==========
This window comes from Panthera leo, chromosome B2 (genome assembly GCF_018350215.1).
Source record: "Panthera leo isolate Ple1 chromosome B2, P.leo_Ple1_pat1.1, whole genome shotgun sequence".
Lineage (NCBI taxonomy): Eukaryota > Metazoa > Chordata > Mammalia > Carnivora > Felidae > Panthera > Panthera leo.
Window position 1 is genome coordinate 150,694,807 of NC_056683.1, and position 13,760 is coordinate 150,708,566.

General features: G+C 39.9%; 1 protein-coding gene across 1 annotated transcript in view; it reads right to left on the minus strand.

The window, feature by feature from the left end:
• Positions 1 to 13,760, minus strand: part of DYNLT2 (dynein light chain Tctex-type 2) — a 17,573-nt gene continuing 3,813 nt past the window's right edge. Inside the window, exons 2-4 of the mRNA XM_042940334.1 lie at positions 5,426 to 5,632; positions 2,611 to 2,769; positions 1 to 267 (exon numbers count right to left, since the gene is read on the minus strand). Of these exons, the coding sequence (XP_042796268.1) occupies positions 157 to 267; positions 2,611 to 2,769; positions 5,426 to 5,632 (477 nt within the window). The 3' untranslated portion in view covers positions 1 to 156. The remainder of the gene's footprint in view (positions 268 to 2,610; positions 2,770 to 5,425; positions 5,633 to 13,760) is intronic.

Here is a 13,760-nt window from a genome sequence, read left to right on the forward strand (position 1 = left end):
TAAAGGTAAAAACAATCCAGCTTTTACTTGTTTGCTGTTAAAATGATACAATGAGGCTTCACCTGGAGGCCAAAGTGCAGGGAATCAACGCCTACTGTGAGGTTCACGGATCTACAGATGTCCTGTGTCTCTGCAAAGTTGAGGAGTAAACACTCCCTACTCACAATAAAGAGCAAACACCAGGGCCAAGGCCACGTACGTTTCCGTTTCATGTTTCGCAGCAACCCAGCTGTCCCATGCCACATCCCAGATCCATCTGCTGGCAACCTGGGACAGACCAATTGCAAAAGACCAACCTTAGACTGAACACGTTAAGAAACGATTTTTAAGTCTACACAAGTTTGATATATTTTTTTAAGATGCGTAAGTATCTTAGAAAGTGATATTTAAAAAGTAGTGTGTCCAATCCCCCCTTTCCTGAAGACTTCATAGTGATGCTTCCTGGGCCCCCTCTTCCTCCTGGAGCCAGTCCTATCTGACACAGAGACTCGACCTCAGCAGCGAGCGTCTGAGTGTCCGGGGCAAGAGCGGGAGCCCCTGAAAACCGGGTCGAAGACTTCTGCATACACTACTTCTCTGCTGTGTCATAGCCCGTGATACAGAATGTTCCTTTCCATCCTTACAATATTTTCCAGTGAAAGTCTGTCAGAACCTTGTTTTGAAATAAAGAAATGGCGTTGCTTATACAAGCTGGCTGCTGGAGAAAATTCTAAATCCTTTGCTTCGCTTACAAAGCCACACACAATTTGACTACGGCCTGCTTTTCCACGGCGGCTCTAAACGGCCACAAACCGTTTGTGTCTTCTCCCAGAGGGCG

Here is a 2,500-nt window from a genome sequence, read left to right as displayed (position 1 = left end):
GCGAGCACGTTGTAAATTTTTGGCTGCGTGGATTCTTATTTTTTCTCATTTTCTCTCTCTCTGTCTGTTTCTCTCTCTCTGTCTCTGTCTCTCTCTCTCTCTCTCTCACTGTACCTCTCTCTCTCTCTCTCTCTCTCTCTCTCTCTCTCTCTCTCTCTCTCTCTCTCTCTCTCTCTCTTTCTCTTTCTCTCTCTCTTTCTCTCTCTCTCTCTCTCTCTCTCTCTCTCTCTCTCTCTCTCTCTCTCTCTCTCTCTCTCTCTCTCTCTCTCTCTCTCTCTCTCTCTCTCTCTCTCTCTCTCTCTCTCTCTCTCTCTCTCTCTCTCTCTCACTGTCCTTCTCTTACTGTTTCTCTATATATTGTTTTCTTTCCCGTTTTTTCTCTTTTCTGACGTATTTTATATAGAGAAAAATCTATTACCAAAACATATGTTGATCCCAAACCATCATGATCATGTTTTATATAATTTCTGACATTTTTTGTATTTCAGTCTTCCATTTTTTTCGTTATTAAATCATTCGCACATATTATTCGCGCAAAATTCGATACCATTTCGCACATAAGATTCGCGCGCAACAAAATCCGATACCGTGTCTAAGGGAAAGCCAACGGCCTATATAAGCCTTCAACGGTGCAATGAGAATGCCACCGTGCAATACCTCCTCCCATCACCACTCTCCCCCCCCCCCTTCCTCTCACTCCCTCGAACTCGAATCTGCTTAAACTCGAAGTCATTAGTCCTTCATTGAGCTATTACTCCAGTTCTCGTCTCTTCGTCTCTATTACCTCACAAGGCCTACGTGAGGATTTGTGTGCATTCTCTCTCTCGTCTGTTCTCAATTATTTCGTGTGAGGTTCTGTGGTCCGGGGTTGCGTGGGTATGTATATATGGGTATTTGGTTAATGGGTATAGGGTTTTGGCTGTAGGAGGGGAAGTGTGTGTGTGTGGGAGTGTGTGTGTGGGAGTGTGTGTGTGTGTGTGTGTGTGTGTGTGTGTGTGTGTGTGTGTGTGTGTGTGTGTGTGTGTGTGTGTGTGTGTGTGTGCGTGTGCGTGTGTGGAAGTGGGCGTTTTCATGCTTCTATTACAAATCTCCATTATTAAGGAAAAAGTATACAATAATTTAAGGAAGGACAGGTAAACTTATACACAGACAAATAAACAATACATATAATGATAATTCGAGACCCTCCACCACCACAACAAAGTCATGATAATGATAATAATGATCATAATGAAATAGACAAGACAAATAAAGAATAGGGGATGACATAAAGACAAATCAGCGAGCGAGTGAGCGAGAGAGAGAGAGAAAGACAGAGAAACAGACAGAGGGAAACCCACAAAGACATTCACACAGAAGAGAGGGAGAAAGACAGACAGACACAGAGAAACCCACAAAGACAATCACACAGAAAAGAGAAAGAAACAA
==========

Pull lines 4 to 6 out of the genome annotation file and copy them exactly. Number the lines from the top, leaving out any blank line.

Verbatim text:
Window position 1 is genome coordinate 150,694,807 of NC_056683.1, and position 13,760 is coordinate 150,708,566.

General features: G+C 39.9%; 1 protein-coding gene across 1 annotated transcript in view; it reads right to left on the minus strand.

The window, feature by feature from the left end: